• Misbah Haque

Intentionally Building Trust w/ Dr. Sean Pastuch

Dr. Sean from Performance CareRx is back on the show! The first half of this episode was very tactical and technical. We reflect on the Open workouts, benefits of carrying, and ideal ratios for general fitness programming. There’s even a protocol for Knee Tendinosis that some of you might find useful. Without a doubt, the light bulb moment in this episode lies around the concept of building trust with your athletes. Whether you are a coach or athlete, hang tight and take notes. I have a strong feeling you’re going to walk away with something actionable from this one.


Show Notes:

  • (4:30) - Reflecting on the Open workouts

  • (8:50) - The role of your ego and mindset during the Open

  • (11:40) - Why Dumbbells in the Open is a great leap forward

  • (15:24) - Ideal ratios for general fitness programming throughout the week

  • (19:46) - Suitcase Carry vs Waiter’s Carry

  • (24:28) - Getting creative with Farmer’s Handles and why you need to get a pair

  • (25:28) - Sandbag Carry

  • (27:30) - Farmer’s Carry

  • (30:06) - Overhead Hold Test

  • (34:50) - What’s happening when your body is shaking

  • (36:14) - Building trust with athletes

  • (46:04) - Affirmations

  • (54:50) - Tendinitis vs Tendinosis

  • (58:55) - A protocol to follow for Knee Tendinosis

  • (1:05:48) - The Active Life Podcast

Resources we may have talked about:

  • Farmer’s Handles

  • Start With Why

  • Daring Greatly

  • The Active Life Podcast

  • Active Life Coach’s Program (Use “Airborne Coach” to get 10% off)

How you can connect with Sean:



(00:00:00):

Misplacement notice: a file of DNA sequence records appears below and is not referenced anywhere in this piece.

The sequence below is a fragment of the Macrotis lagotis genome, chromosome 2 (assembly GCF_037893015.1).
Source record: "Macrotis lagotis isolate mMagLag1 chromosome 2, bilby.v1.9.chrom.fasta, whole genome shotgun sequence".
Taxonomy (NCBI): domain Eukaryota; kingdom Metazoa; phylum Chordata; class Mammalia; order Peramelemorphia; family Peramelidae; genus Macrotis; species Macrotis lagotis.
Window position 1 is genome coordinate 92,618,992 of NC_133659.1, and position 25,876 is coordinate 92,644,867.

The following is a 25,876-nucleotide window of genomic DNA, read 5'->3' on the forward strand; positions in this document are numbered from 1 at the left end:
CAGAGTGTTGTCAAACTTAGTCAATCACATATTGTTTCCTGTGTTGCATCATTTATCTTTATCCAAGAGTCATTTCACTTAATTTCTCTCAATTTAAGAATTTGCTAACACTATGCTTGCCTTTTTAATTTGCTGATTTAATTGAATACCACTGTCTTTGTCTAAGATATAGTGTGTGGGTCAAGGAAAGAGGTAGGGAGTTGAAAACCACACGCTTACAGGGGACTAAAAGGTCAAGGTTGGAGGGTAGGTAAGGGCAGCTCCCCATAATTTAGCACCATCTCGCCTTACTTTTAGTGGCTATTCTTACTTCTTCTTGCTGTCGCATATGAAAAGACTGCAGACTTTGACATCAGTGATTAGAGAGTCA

Hey, this is Dr. Shawn with the active life and you were listening to the airborne mind show.


(00:00:35):


Hey guys, Misbah Haque here. Thank you so much for joining me today. And welcome back to the show. Before we get started. Two things that I would love for you to check out. Number one is all the training resources that we have up@theairbornemind.com, which is the home base. If you head over there, check out what is most relevant to you right now, and sign up for the newsletter. Number two, please head over to iTunes and leave a five star review. It only takes you a couple of minutes and I would love to hear what you think good or bad helps me out with the rankings helps me get more people on the show. And yeah, if you've loved what we've been putting out so far and you want to keep seeing more of it, I would love to hear your thoughts. So once again, head over to iTunes and leave a review.



(00:01:15):


Now today's podcast episode is brought to you by audible.com. If you enjoy psychology, if you enjoy learning about how the brain works, how we think, how we process and organize information. I think you're going to enjoy this book that was recommended to me by a D cashew it's called mindset by Carol Dweck. I don't know what took me so long to get to this one. I've heard many other people talk about this as well. But yeah, super fascinating. If you enjoy learning more about your brain and how you think and how you work. So if you want to head over to the airborne mind.com forward slash reading list, you can grab a free audio book and 30 day free trial there as well. So today, Dr. Sean from performance care RX is back on the show. Last time he was on, I believe it was episode 11 and 12.



(00:02:02):


We got into a ton of tactical information. If you are somebody who's experiencing any types of aches and pains, hips, knees, shoulders, ankles, lower back, highly recommend that you go revisit those episodes because they give away so many tools and tricks that you can start applying pretty much right away. In this episode, we talk about, you know, the open workouts. We talk about what Dr. Shawn has been up to since the last time around. They've been doing workshops all across the nation, helping coaches in person and remotely. I actually went through their coaches program for the lower body assessments and got a ton of value out of that one. They have a podcast that just dropped on iTunes to make sure that you go subscribe to that. It is the active life podcast where they're going to be talking to a ton of people, way smarter than me.